Is the Fight Against Plastic Straws a Waste of Time?

Yes, but also no

If environmental causes could be on trend then the plastic-straw ban is totally having its moment RN. You’ve probably heard about it through your activist friend’s Facebook rants or signs in your local coffee shop proudly declaring themselves ‘straw-free’. The plastic-straw movement has gained some serious momentum in recent years, with some countries, such as the UK and India, announcing plans to ban single-use plastics like this completely.

But how much of a difference is refusing a plastic straw really going to make? And are there any negative repercussions to eliminating plastic straws completely? And how TF are we supposed to drink from those massive cups of Coke at the movies without a straw? Won’t it spill all over us?!

Here’s what you need to know about the movement to ban plastic straws:

Why does my aunt on Facebook want everyone to stop using plastic straws so badly?

You’ve probably seen posts online featuring the phrase ‘#StopSucking’, blasting restaurants who are still providing plastic straws, or the infamous video of a straw being pulled out of a sea turtle’s nostril. The plastic straw is not having a good time RN, and with good reason as they’re made up of plastic that will never disappear completely. They ultimately end up in the sea either as whole straws, ready to stick themselves in some poor animal’s nose, or broken down into micro-plastics, which aren’t visible but give the sea a gross, soup-y look and aren’t good for the health of sea life.

Straws are so small; what difference will banning straws really make?

The truth is straws make up a really small percentage of the ocean’s waste (0,03%!) and about half of it actually comes from fishing nets. If we eliminate plastic straws from earth then sure, there will be less plastic straws in the sea – however, if we’re serious about cleaning up the ocean, it’s the government, not tiny coffee shops, that needs to make moves.

This is not a reason to throw in the towel and start using plastic straws, though. The movement will hopefully create what is called ‘the spillover effect’. The theory is that by doing something small and easy that helps a cause (in this case, the environment) we are more likely to keep up this kind of behaviour in other areas.

When you refuse a plastic straw, you feel good about yourself. You might begin to become more aware of what else is plastic in your world and try to find ways to eliminate that waste too, like shopping at a packaging-free grocery store or bringing your own bag to Pick n Pay. It also starts conversations that begin with ‘OMG, this is so annoying; how am I supposed to get through this double-thick milkshake without a straw?!’ and lead onto bigger discussions that raise people’s awareness about the environment and what a mess humans have made.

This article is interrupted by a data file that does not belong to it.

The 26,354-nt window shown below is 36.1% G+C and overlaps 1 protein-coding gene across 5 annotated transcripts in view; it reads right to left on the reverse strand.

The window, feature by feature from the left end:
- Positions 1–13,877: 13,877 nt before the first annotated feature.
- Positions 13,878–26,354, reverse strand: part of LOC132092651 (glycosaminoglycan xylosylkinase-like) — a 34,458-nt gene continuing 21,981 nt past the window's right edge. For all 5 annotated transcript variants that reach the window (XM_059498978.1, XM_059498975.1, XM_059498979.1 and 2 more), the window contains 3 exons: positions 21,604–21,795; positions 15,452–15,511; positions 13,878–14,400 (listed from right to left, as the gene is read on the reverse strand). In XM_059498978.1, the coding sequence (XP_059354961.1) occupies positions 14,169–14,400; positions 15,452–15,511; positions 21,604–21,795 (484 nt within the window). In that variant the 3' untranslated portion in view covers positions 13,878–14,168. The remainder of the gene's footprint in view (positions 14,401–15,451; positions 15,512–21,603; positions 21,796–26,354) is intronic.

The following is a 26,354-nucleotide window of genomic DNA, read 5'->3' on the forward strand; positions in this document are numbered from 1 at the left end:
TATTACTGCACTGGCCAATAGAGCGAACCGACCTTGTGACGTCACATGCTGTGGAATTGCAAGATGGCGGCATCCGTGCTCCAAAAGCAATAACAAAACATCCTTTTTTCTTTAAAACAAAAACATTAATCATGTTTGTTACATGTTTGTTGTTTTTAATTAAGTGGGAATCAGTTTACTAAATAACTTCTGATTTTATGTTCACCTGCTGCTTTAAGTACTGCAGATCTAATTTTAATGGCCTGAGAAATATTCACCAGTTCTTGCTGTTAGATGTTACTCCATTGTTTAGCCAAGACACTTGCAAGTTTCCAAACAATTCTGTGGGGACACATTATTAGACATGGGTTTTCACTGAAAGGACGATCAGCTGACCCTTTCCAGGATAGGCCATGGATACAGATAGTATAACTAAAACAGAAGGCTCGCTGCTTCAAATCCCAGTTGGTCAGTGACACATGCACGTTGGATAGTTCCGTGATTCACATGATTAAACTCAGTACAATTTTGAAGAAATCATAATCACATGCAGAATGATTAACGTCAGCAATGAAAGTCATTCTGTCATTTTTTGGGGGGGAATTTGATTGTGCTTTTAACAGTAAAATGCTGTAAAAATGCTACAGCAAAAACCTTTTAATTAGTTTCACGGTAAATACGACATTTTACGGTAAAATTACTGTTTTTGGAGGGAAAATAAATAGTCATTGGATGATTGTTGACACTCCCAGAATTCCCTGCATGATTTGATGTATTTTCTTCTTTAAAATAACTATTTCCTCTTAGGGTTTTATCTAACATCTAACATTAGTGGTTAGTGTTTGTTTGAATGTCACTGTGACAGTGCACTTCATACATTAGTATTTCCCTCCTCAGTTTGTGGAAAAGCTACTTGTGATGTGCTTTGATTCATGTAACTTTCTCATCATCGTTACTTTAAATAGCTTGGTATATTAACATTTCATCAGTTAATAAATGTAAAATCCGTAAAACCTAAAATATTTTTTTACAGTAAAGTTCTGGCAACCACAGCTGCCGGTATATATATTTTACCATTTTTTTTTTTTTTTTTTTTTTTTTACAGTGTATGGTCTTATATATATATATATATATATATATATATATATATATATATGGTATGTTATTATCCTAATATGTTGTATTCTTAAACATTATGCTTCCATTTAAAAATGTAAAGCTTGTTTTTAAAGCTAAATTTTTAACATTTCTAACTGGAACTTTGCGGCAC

So see saying ‘no’ to straws is a step in the right direction. Taking the easy step of refusing a straw makes you feel like a bit of an environmentalist, and more likely to engage with other environmental issues, such as signing important petitions to put pressure on the government.


What’s my alternative? Am I supposed to just use my mouth or something?

Yes, just use your mouth, like in the olden days. If you’re someone who isn’t willing to sacrifice their lipstick to save the planet or are worried about teeth discolouration or just like to sip on things through a straw, there are some alternatives. You can buy your own straw that you carry around with you anywhere you’re planning on doing some sipping. Sip Conscious is a local brand who make stainless-steel straws that come in a cute bag plus a little brush to clean it with (crucial for smoothie sipping; no-one wants chia seeds permanently stuck to their fancy straw), or you could get ones made from glass or bamboo.

Okay, so let’s get rid of all straws then

Not so fast. In the movement to ban straws, one group of people are often completely disregarded: disabled people. There are many people who actually wouldn’t be able to drink at all were it not for bendy plastic straws. And the alternatives aren’t viable: paper straws disintegrate, making them not appropriate for someone who takes longer to drink, and steel or glass straws could be dangerous to someone with a tick or tremor. It is proposed that while we try to create a biodegradable alternative fit for people with disabilities, shops and restaurants keep a supply of bendy straws available for anyone who needs one.

What else can I do to help the planet?

Refusing a plastic straw is a good start, and there are other steps you can take to reduce your waste:

  • Take your own bags to the grocery store
  • Shop at food markets or shops that don’t use packaging, like Nude Foods
  • Buy items that come in single-use plastic (like rice or pasta) in bulk.
  • Get a reusable coffee cup for all your takeaway coffees.

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